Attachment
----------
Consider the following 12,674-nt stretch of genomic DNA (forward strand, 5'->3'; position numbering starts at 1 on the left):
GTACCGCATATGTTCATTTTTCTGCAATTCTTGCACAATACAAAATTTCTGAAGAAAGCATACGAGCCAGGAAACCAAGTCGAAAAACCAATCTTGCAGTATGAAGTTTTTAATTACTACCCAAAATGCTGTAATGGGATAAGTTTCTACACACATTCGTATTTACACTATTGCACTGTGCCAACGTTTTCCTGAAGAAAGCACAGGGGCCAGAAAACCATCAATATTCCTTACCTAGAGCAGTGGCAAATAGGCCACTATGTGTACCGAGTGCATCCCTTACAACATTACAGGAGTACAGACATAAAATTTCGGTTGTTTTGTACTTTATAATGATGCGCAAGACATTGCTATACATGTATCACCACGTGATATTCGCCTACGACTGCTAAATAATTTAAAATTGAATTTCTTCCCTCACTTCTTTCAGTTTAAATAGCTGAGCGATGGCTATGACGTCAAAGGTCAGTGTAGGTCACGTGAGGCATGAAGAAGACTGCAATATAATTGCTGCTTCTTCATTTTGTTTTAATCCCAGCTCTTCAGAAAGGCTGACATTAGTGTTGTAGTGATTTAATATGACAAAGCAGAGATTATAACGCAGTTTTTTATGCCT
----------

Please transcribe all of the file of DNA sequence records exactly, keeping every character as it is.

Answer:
Consider the following 12,674-nt stretch of genomic DNA (forward strand, 5'->3'; position numbering starts at 1 on the left):
GTACCGCATATGTTCATTTTTCTGCAATTCTTGCACAATACAAAATTTCTGAAGAAAGCATACGAGCCAGGAAACCAAGTCGAAAAACCAATCTTGCAGTATGAAGTTTTTAATTACTACCCAAAATGCTGTAATGGGATAAGTTTCTACACACATTCGTATTTACACTATTGCACTGTGCCAACGTTTTCCTGAAGAAAGCACAGGGGCCAGAAAACCATCAATATTCCTTACCTAGAGCAGTGGCAAATAGGCCACTATGTGTACCGAGTGCATCCCTTACAACATTACAGGAGTACAGACATAAAATTTCGGTTGTTTTGTACTTTATAATGATGCGCAAGACATTGCTATACATGTATCACCACGTGATATTCGCCTACGACTGCTAAATAATTTAAAATTGAATTTCTTCCCTCACTTCTTTCAGTTTAAATAGCTGAGCGATGGCTATGACGTCAAAGGTCAGTGTAGGTCACGTGAGGCATGAAGAAGACTGCAATATAATTGCTGCTTCTTCATTTTGTTTTAATCCCAGCTCTTCAGAAAGGCTGACATTAGTGTTGTAGTGATTTAATATGACAAAGCAGAGATTATAACGCAGTTTTTTATGCCT